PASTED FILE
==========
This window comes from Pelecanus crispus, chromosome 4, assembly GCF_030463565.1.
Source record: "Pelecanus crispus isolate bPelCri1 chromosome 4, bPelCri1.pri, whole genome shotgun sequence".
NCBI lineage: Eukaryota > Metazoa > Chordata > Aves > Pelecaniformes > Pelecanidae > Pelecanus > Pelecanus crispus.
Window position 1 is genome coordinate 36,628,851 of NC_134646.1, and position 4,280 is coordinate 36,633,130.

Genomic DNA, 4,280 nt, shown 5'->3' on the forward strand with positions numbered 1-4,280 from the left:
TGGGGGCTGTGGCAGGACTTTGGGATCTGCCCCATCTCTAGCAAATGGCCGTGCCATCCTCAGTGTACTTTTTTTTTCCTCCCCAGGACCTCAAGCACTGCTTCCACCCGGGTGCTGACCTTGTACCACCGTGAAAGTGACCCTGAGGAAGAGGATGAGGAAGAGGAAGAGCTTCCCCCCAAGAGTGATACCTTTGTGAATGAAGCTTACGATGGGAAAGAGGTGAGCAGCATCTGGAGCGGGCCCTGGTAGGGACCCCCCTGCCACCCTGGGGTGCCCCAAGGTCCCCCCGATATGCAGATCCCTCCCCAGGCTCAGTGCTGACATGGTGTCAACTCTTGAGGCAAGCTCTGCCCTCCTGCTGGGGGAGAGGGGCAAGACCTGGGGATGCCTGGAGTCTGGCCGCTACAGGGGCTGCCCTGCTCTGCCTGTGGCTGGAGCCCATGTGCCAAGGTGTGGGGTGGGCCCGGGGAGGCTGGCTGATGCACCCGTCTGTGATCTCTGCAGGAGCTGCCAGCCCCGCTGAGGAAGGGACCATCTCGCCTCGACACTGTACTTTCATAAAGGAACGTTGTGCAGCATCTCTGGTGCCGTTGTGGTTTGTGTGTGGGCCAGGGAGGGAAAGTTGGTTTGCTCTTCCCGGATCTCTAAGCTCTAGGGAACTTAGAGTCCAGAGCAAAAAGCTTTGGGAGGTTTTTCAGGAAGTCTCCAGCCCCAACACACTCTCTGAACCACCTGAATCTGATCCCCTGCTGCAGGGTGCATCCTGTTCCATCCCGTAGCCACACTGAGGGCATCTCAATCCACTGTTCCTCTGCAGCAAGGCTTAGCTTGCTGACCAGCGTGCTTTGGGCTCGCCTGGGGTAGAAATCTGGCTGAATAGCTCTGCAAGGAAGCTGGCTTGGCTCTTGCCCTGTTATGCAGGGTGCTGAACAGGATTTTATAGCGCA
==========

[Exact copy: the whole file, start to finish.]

This window comes from Pelecanus crispus, chromosome 4, assembly GCF_030463565.1.
Source record: "Pelecanus crispus isolate bPelCri1 chromosome 4, bPelCri1.pri, whole genome shotgun sequence".
NCBI lineage: Eukaryota > Metazoa > Chordata > Aves > Pelecaniformes > Pelecanidae > Pelecanus > Pelecanus crispus.
Window position 1 is genome coordinate 36,628,851 of NC_134646.1, and position 4,280 is coordinate 36,633,130.

Genomic DNA, 4,280 nt, shown 5'->3' on the forward strand with positions numbered 1-4,280 from the left:
TGGGGGCTGTGGCAGGACTTTGGGATCTGCCCCATCTCTAGCAAATGGCCGTGCCATCCTCAGTGTACTTTTTTTTTCCTCCCCAGGACCTCAAGCACTGCTTCCACCCGGGTGCTGACCTTGTACCACCGTGAAAGTGACCCTGAGGAAGAGGATGAGGAAGAGGAAGAGCTTCCCCCCAAGAGTGATACCTTTGTGAATGAAGCTTACGATGGGAAAGAGGTGAGCAGCATCTGGAGCGGGCCCTGGTAGGGACCCCCCTGCCACCCTGGGGTGCCCCAAGGTCCCCCCGATATGCAGATCCCTCCCCAGGCTCAGTGCTGACATGGTGTCAACTCTTGAGGCAAGCTCTGCCCTCCTGCTGGGGGAGAGGGGCAAGACCTGGGGATGCCTGGAGTCTGGCCGCTACAGGGGCTGCCCTGCTCTGCCTGTGGCTGGAGCCCATGTGCCAAGGTGTGGGGTGGGCCCGGGGAGGCTGGCTGATGCACCCGTCTGTGATCTCTGCAGGAGCTGCCAGCCCCGCTGAGGAAGGGACCATCTCGCCTCGACACTGTACTTTCATAAAGGAACGTTGTGCAGCATCTCTGGTGCCGTTGTGGTTTGTGTGTGGGCCAGGGAGGGAAAGTTGGTTTGCTCTTCCCGGATCTCTAAGCTCTAGGGAACTTAGAGTCCAGAGCAAAAAGCTTTGGGAGGTTTTTCAGGAAGTCTCCAGCCCCAACACACTCTCTGAACCACCTGAATCTGATCCCCTGCTGCAGGGTGCATCCTGTTCCATCCCGTAGCCACACTGAGGGCATCTCAATCCACTGTTCCTCTGCAGCAAGGCTTAGCTTGCTGACCAGCGTGCTTTGGGCTCGCCTGGGGTAGAAATCTGGCTGAATAGCTCTGCAAGGAAGCTGGCTTGGCTCTTGCCCTGTTATGCAGGGTGCTGAACAGGATTTTATAGCGCA